Can virtual credit cards reduce scams and fraud?
One of the biggest problems with credit cards is how they can easily be compromised. Be it data breaches or credit card fraud, the data from credit cards continues to be targeted by cybercriminals. In fact, credit card information stored in databases can be easily used by cybercriminals to launch fraudulent activities.
So how can consumers solve this problem? Whenever a credit or even debit card is compromised, the first thing a consumer would do is call up the issuing bank, cancel the card and request for a replacement. Then comes the annoyance of resetting all financial and payment details to the new credit card details.
Fortunately, one bank has come up with a way to deal with this hassle. Alliance Bank Malaysia recently launched a virtual credit card that offers enhanced security features for online transactions. The virtual credit card allows users to generate an unlimited number of digital cards for online transactions, including on e-commerce websites and online services that require subscriptions.
The virtual credit card functions the same as a normal credit card. However, what makes it more secure is that it does not have the traditional 16 digit code a normal credit card has. Instead, the digits are generated in real time based on the requirements of a user. For example, if a user wants to spend a certain amount on an e-commerce site, they can set the amount and generate the code which are only valid for half an hour.
For subscription services, an amount can also be preset and a separate set of digits will be created, with the user able to set the number of months they would like the payment to repeat for. Put simply, the virtual credit card will generate 16 digits for each online transaction, making it harder for cybercriminals to use the digits if they were stolen.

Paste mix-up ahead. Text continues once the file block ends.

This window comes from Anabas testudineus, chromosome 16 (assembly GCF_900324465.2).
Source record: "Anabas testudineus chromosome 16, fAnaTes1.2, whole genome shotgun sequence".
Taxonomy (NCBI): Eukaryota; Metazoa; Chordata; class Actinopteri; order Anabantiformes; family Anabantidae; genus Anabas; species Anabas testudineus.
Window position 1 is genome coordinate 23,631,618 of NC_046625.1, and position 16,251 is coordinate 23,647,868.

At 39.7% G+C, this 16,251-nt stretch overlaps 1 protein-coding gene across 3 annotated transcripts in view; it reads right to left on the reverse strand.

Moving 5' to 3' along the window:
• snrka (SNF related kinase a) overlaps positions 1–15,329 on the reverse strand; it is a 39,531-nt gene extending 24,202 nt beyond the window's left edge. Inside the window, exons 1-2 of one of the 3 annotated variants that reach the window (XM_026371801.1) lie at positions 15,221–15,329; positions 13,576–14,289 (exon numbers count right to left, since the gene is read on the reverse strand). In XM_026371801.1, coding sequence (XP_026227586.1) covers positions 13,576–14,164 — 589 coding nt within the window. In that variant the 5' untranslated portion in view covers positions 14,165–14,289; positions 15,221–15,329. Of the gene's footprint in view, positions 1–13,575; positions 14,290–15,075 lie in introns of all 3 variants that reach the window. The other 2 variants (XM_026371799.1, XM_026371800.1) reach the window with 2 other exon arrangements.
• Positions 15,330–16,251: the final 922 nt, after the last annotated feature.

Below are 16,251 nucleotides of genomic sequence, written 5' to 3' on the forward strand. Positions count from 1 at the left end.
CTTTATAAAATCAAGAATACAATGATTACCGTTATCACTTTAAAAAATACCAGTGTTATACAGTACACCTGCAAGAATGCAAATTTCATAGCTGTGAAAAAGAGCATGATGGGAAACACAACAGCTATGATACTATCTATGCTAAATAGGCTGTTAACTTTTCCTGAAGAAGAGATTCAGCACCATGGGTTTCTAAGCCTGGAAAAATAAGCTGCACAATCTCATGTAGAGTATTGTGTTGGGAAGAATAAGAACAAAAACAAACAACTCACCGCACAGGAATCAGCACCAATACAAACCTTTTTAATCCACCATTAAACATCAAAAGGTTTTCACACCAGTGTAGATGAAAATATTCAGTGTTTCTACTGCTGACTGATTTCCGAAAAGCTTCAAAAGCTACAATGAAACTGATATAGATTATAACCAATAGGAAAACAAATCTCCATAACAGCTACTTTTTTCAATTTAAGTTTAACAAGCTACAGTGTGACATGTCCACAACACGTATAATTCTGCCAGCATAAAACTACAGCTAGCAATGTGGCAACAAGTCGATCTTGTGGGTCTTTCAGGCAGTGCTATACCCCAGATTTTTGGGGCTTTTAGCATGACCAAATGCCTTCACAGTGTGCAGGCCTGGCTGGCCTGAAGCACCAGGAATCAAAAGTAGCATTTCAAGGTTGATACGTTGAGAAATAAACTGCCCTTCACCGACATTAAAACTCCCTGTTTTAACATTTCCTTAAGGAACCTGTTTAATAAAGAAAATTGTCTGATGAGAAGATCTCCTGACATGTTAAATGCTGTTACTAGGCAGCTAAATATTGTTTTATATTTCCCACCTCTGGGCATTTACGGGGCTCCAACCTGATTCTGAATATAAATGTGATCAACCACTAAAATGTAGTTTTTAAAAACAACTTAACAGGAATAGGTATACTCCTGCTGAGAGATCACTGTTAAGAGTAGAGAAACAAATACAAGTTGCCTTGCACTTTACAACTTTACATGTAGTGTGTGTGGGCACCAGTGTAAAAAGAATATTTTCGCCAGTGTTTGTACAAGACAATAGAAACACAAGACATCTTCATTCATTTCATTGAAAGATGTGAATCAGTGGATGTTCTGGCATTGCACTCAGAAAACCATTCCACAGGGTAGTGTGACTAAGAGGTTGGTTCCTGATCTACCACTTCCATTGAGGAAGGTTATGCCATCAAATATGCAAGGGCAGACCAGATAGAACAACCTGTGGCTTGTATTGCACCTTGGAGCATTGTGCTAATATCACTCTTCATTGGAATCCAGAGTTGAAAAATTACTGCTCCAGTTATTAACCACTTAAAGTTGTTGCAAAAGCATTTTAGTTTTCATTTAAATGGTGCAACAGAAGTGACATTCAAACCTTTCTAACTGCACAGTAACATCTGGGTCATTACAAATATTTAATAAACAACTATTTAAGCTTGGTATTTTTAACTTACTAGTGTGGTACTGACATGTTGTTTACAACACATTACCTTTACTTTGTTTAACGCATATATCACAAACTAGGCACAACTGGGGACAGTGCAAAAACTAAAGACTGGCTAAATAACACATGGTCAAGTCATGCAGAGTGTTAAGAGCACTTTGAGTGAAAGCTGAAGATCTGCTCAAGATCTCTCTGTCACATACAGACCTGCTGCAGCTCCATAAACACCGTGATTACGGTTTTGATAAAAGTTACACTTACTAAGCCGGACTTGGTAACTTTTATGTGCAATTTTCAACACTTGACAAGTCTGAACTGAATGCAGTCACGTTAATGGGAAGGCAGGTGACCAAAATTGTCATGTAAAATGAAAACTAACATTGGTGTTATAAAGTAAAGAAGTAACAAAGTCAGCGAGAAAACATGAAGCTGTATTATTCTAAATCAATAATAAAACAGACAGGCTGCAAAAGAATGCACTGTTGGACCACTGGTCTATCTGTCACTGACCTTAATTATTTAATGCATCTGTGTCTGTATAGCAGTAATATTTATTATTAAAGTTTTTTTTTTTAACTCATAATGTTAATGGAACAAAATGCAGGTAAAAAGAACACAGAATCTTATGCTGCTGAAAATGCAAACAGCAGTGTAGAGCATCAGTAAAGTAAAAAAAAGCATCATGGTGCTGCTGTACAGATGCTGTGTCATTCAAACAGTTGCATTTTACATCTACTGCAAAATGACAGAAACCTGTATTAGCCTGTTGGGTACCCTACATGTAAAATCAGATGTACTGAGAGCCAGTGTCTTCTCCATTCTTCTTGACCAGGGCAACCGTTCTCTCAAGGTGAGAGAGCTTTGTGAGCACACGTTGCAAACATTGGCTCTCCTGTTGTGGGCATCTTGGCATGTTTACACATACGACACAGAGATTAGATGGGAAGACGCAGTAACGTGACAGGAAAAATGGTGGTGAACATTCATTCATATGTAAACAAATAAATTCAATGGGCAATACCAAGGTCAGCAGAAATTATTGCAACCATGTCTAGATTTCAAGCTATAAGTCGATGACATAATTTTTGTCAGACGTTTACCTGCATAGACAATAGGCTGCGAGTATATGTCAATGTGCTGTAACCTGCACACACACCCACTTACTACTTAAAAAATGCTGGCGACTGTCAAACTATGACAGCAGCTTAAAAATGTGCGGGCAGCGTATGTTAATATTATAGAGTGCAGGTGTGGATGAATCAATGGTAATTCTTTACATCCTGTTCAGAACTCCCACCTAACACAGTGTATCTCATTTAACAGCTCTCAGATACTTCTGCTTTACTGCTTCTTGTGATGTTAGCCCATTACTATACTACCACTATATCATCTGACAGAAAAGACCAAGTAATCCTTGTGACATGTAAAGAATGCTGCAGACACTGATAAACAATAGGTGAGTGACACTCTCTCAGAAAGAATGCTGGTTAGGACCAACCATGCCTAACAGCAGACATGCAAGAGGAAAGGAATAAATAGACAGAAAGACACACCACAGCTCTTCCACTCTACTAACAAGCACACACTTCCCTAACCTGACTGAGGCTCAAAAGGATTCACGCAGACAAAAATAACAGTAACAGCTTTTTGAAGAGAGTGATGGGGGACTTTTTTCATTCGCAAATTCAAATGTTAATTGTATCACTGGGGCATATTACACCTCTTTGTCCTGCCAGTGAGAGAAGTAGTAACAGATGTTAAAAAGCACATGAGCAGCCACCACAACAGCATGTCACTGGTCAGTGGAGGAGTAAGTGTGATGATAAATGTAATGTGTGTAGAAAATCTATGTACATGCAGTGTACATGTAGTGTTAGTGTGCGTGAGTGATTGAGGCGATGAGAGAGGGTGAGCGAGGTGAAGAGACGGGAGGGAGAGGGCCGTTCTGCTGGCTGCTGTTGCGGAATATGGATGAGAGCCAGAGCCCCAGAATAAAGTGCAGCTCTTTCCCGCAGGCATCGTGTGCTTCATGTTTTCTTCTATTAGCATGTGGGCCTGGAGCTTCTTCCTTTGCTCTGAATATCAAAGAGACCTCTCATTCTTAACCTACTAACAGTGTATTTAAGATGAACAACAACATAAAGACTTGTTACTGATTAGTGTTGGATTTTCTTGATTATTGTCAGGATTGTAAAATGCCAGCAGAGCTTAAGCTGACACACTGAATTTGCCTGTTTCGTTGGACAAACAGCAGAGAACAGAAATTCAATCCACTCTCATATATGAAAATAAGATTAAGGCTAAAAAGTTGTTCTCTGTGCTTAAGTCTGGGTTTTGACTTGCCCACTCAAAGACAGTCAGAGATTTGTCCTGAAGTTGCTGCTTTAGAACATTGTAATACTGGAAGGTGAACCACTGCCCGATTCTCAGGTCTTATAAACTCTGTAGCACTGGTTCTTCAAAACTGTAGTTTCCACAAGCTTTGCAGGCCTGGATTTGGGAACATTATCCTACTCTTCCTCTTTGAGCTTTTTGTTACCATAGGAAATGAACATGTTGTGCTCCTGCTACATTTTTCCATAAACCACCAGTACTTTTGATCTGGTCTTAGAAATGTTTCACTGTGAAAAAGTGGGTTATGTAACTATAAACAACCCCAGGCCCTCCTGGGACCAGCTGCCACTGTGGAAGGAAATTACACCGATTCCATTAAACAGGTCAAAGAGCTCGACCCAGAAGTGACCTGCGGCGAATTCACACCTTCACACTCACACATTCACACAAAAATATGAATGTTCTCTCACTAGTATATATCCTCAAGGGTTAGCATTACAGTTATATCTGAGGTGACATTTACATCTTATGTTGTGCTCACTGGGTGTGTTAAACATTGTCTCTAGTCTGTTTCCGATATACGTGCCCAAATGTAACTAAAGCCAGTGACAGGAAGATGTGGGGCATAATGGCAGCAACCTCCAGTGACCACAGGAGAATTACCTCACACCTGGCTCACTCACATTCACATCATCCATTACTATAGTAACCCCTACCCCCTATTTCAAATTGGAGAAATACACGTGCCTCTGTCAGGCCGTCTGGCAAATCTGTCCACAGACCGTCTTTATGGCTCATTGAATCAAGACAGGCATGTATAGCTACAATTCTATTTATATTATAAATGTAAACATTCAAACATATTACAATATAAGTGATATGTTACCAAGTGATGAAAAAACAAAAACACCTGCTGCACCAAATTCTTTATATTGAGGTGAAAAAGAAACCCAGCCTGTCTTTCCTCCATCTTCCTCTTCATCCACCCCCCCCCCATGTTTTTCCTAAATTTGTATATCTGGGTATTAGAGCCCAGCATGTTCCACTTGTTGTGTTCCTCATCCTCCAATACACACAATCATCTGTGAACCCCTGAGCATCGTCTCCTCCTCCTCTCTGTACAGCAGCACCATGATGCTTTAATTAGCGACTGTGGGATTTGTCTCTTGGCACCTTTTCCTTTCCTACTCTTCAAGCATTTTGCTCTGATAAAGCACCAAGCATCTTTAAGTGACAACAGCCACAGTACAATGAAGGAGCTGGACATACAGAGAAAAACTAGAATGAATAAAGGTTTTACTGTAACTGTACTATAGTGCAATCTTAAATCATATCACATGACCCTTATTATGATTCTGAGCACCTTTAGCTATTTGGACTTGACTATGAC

In a demo session with the media, David Lim, Vice President and Head for Credit Card and Personal Loan Products at Alliance Bank Malaysia, also showcased the security features of the virtual credit card, such as its two-factor authentication on the Alliance Bank app. The authentication is also tied to the mobile devices registered.
Lim also pointed out that the bank took about three years to build and test the application before launching it. Working with the bank on the development of the virtual credit card was Red Hat. Red Hat’s technologies have been a trusted partner to support Alliance Bank’s tech stack and new product launches since 2018.
Banks are increasingly embracing open source solutions to enhance agility and flexibility in their systems. This allows them to connect with different APIs and business models, providing the desired functionality in their banking platforms. Red Hat is actively collaborating with various financial institutions, assisting them in their adoption of open source technologies to remain competitive in the FSI market.
Using Red Hat’s open-source tools, Alliance Bank was able to have the agility it needed in developing the app. Specifically, the bank relied on Red Hat OpenShift and Application Foundation such as 3scale, Fuse and AMQ, to develop the virtual card.
“What we’re doing is banking as a service. Everything that we develop is a piece of API. Red Hat is like blocks, whereby we take parts and put them together. We build all the components with Red Hat. After that, we just orchestrate and punch it together,” said Lim.
Technology by Red Hat